What follows is car chases, shootouts, fancy weapons, drones, and helicopters. And lots of one-liners at stressful moments. Lawrence is especially effective with the banter, and fans will be happiest when he and Smith are jabbing back and forth. This time, much of their grief towards each other focuses on mortality and growing old. The partners are close, but their life philosophies vary greatly. Of course we do get the fiery finale, and this one involves a helicopter and a stunning hotel that’s been left in ruins.

Chris Bremner, Peter Craig, and Joe Carnahan (originally slated to direct) wrote the script, and for the most part stays true to what the fans want – banter and action – while making note of the 17 years that have passed for these bad boys, “Ride together. Die together” always seemed like an absurd phrase for two cops, but the partner dynamics are in full force here, even though this movie (as well as the other two) are closer to live action cartoons than an actual police thriller. The end credits scene sets us up for BB4, and if they wait another 17 years, I calculate Will Smith will be 68 years old. Instead of a Porsche, he’ll be driving a Buick.

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INTRIGO: DEATH OF AN AUTHOR (2019)

January 16, 2020

 Greetings again from the darkness. Daniel Alfredson directed two of the three films in the original “Millenium” trilogy by fellow Swede, the late Stieg Larsson. He handled THE GIRL WHO PLAYED WITH FIRE and THE GIRL WHO KICKED THE HORNET’S NEST. Alfredson has now signed on to direct a trilogy of films based on Hakan Nesser’s “Intrigo” novellas. This is the first in the series, with “Dear Agnes” and “Samaria” coming soon (each with completely different casts).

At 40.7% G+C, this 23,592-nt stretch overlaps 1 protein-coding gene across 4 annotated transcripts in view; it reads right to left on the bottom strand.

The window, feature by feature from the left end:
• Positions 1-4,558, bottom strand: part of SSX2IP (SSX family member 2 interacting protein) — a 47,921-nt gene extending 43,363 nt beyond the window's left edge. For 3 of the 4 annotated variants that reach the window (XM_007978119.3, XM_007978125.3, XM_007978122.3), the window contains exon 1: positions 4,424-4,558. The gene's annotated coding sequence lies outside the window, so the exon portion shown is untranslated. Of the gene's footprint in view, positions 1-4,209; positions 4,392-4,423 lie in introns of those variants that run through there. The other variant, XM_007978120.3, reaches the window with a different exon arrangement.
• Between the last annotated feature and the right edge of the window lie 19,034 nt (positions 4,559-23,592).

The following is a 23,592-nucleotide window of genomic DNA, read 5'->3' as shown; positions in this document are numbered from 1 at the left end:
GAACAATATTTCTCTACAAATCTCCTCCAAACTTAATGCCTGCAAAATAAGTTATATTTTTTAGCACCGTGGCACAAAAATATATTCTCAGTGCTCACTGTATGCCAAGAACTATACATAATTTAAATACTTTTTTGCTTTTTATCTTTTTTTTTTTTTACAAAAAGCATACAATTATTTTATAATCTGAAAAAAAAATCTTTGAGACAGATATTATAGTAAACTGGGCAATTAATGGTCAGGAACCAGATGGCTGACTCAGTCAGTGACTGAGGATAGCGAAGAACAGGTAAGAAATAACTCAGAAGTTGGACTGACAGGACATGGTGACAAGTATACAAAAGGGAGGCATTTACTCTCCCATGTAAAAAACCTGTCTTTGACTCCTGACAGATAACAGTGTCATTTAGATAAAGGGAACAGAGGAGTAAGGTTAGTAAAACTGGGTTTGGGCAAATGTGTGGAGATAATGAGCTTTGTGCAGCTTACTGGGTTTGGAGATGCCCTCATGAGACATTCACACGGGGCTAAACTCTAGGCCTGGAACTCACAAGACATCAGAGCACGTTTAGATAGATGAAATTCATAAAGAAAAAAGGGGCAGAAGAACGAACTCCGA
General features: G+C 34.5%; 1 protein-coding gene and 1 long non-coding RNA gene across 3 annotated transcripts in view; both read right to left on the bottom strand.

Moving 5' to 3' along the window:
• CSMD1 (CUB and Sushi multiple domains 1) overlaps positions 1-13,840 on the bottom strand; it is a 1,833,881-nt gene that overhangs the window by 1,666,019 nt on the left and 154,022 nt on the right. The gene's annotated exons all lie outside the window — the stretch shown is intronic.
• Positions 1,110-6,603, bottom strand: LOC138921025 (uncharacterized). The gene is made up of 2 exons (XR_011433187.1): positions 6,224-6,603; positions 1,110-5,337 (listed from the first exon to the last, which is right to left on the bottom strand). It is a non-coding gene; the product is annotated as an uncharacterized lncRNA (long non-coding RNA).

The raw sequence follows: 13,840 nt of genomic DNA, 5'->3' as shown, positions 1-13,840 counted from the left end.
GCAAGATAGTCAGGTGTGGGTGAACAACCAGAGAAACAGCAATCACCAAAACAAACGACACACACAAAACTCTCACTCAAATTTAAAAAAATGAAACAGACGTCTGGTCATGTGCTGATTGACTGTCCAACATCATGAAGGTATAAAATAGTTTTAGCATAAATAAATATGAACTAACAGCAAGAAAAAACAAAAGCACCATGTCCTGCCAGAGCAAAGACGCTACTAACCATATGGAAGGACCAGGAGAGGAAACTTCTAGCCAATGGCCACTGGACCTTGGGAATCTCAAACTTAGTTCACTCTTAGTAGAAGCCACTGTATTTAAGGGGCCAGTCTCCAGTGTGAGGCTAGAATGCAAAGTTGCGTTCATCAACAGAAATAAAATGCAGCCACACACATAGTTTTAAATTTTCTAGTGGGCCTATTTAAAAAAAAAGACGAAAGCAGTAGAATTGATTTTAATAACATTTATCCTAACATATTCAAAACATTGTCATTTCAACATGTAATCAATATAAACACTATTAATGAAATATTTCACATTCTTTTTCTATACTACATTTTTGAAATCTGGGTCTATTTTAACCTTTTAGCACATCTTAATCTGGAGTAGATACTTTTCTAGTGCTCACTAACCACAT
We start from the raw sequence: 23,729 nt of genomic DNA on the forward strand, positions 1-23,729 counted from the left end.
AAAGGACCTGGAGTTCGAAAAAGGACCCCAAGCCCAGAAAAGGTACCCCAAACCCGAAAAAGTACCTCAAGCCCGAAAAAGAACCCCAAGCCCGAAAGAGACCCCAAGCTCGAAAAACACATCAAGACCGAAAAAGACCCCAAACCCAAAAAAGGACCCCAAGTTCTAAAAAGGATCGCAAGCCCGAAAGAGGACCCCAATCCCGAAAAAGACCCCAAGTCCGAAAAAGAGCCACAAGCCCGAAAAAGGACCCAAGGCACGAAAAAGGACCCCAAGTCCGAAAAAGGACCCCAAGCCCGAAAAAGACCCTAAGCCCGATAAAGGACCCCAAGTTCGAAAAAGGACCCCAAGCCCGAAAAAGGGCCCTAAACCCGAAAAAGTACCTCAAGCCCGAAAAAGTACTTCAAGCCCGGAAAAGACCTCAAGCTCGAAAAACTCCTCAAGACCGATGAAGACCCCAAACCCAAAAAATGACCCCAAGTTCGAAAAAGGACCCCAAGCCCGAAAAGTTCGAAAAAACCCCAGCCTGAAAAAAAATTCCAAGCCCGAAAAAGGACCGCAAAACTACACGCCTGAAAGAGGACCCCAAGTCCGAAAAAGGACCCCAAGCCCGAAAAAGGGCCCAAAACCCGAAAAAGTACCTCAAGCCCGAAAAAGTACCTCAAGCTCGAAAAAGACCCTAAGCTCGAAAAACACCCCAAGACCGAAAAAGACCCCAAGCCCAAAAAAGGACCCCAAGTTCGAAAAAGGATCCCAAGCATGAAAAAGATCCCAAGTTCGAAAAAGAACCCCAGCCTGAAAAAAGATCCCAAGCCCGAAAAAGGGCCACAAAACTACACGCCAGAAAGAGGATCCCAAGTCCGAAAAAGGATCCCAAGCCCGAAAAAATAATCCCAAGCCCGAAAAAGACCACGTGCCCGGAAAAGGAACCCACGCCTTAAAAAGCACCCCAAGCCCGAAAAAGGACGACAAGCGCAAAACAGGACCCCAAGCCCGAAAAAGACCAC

Nesser’s stories have been adapted for the screen by Alfredson and Brigitta Bongenheim, and they face the challenge of all crime stories making the move to movies … how to create an equal level of suspense. Benno Furmann (JOYEUX NOEL, 2005) stars as David, a translator by profession who has written his first novel. We first see David on vacation with his wife Eva (Tuva Novotny, ANNIHILATION, 2018), who spoils his plans by telling him she is leaving him for her therapist. We next see him planning or imagining her death.

Flash forward three years and David has arranged a meeting with successful writer Alex Henderson (Sir Ben Kingsley, Oscar winner for GANDHI, 1982) in hopes of receiving advice on his debut novel. Their meeting takes place at Henderson’s isolated island retreat, which serves as his primary residence away from ‘people’, the lot of whom he readily admits he doesn’t much care for. Henderson agrees to let David read passages of his novel, and the ‘cat and mouse’ game is afoot.